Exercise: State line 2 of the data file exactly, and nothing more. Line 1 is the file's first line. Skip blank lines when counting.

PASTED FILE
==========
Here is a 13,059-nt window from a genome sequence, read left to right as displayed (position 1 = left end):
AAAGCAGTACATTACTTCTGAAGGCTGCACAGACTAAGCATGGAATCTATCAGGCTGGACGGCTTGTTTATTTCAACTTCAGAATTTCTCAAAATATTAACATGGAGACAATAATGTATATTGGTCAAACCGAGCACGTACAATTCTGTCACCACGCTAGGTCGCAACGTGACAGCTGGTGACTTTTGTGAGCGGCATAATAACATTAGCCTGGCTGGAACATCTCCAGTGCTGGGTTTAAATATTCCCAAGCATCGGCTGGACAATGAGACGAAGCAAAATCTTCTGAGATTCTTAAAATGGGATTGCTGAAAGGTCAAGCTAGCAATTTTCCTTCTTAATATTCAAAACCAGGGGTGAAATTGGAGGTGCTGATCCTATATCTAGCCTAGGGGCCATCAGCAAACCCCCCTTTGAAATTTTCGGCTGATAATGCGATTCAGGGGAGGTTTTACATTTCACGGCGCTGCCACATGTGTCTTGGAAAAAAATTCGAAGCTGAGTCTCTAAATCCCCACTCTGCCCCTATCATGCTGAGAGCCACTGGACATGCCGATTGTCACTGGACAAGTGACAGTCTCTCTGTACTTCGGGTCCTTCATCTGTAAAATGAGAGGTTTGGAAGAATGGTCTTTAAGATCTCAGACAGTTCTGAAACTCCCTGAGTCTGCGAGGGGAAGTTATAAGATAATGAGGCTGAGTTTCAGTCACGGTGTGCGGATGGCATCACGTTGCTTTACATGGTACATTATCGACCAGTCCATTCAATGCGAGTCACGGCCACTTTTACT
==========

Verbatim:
AAAGCAGTACATTACTTCTGAAGGCTGCACAGACTAAGCATGGAATCTATCAGGCTGGACGGCTTGTTTATTTCAACTTCAGAATTTCTCAAAATATTAACATGGAGACAATAATGTATATTGGTCAAACCGAGCACGTACAATTCTGTCACCACGCTAGGTCGCAACGTGACAGCTGGTGACTTTTGTGAGCGGCATAATAACATTAGCCTGGCTGGAACATCTCCAGTGCTGGGTTTAAATATTCCCAAGCATCGGCTGGACAATGAGACGAAGCAAAATCTTCTGAGATTCTTAAAATGGGATTGCTGAAAGGTCAAGCTAGCAATTTTCCTTCTTAATATTCAAAACCAGGGGTGAAATTGGAGGTGCTGATCCTATATCTAGCCTAGGGGCCATCAGCAAACCCCCCTTTGAAATTTTCGGCTGATAATGCGATTCAGGGGAGGTTTTACATTTCACGGCGCTGCCACATGTGTCTTGGAAAAAAATTCGAAGCTGAGTCTCTAAATCCCCACTCTGCCCCTATCATGCTGAGAGCCACTGGACATGCCGATTGTCACTGGACAAGTGACAGTCTCTCTGTACTTCGGGTCCTTCATCTGTAAAATGAGAGGTTTGGAAGAATGGTCTTTAAGATCTCAGACAGTTCTGAAACTCCCTGAGTCTGCGAGGGGAAGTTATAAGATAATGAGGCTGAGTTTCAGTCACGGTGTGCGGATGGCATCACGTTGCTTTACATGGTACATTATCGACCAGTCCATTCAATGCGAGTCACGGCCACTTTTACT